Power of a prize: Can contest push Elon Musk's Hyperloop forward?

Teams from across the United States are racing prototypes of Elon Musk's futuristic transportation system. In recent years, events like these have yielded some high-profile innovations.

John Hart/Wisconsin State Journal/AP
Members of the UW-Madison Badgerloop team reveal their hyperloop pod prototype at the Wisconsin Institute for Discovery in Madison, Wisc., Dec. 6, 2016.

In 1927, flying solo from New York to Paris earned Charles Lindbergh a $25,000 prize from hotelier Raymond Orteig. Ninety years later, another well-heeled entrepreneur, Elon Musk, is bankrolling competition in a different mode of transportation: Hyperloop.

In 2013, Mr. Musk, founder of PayPal, SpaceX, and Tesla Motors, first proposed Hyperloop as a “fifth mode” of transportation. The technology consists of a tube with most of the air pumped out; inside, a pod holding passengers or freight levitates magnetically, enabling it to travel faster than an airplane.

A competition this weekend shows how far the concept has come already. The 26 teams who won a previous competition to design Hyperloop pods will put them to the test on a mile-long track at SpaceX’s test facility in Hawthorne, Calif.

The contest reflects a growing belief in Silicon Valley that prizes can spur innovation and solve major challenges.

A group well-known for this approach, the X Prize Foundation, cites Orteig’s prize for a New York-to-Paris flight as its inspiration. “Eight decades after Charles Lindbergh made history in one of the most famous incentivized prize campaigns ever,” the foundation’s 2016 prize book says, “the concept is alive and well with more and more organizations adopting the model that XPRIZE reignited in 2004.”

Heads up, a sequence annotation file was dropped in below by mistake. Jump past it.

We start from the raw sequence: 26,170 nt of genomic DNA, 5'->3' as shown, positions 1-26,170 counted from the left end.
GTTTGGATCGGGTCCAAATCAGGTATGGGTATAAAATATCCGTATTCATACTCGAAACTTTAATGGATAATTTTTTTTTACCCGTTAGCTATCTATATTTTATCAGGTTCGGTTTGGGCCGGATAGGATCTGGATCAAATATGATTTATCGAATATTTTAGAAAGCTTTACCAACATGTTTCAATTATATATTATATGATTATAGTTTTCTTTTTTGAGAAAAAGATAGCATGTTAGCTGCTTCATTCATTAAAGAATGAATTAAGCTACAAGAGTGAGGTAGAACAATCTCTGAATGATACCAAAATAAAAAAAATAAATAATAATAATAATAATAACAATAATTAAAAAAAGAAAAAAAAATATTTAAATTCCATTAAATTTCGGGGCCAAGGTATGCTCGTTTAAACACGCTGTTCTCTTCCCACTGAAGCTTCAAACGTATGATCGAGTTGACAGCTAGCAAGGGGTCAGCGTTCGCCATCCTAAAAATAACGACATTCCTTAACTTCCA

The X Prize Foundation isn’t affiliated with SpaceX and plays no role in this weekend’s events in Hawthorne. But its first award, the Ansari X Prize for Suborbital Spaceflight, popularized the concept of awarding breakthroughs. Created in 1996, it promised $10 million to the first private spacecraft that could carry three people and fly to the edge of space and land twice within two weeks.

A spaceship built by the California-based firm Scaled Composites claimed the prize in 2004. Since then, the company has granted seven other awards and is currently running competitions for nine more, in fields ranging from adult literacy to lunar landings.

By offering these awards, the foundation targets "market failures" – problems that investors otherwise wouldn’t devote capital to solving. But the fate of its first awardee shows that victory doesn’t guarantee success in the marketplace. Richard Branson’s Virgin Galactic has faced several delays and setbacks – including a deadly 2014 crash – in its effort to introduce passenger service on Scaled Composites’ spaceplanes.

But the knowledge gained in pursuit of the prize may not have gone to waste. The last decade has seen other companies – including Mr. Musk’s SpaceX – successfully develop and fly spacecraft.

Competitions have also spurred innovation in other sectors. From 2004 to 2007, the US military’s DARPA Grand Challenge held three competitions for robotic vehicles, a program that paved the way for today’s self-driving cars.

"That first competition created a community of innovators, engineers, students, programmers, off-road racers, backyard mechanics, inventors and dreamers who came together to make history by trying to solve a tough technical problems," Lt. Col. Scott Wadle, DARPA’s liaison to the US Marine Corps, told Live Science in 2014. "The fresh thinking they brought was the spark that has triggered major advances in the development of autonomous robotic ground vehicle technology in the years since.”

The various entrepreneurs who see Hyperloop as the future of transportation hope to achieve something similar. Earlier this month, The Christian Science Monitor’s Steven Porter wrote that Hyperloop One, another startup developing the technology, had selected 35 semifinalists in its Global Challenge, a competition that attracted over 2,600 proposals for routes connecting various cities around the world. The firm will partner with the winner to build its first line.

This weekend’s competition in Hawthorne will focus more on nuts and bolts – literally. As Business Insider’s Danielle Muoio explains, “The pods will be subject to a variety of tests, like a structural test and vacuum chamber test, and those that are eligible will get to compete in the final phase of the competition, which is slated to take place this summer.”

SpaceX’s rules for the second Competition Weekend have already been published. Whoever emerges victorious from Hawthorne will be judged on two traits at the heart of any successful transportation system: “maximum speed and successful deceleration.”

of stories this month > Get unlimited stories
You've read  of  free articles. Subscribe to continue.

Unlimited digital access $11/month.

Get unlimited Monitor journalism.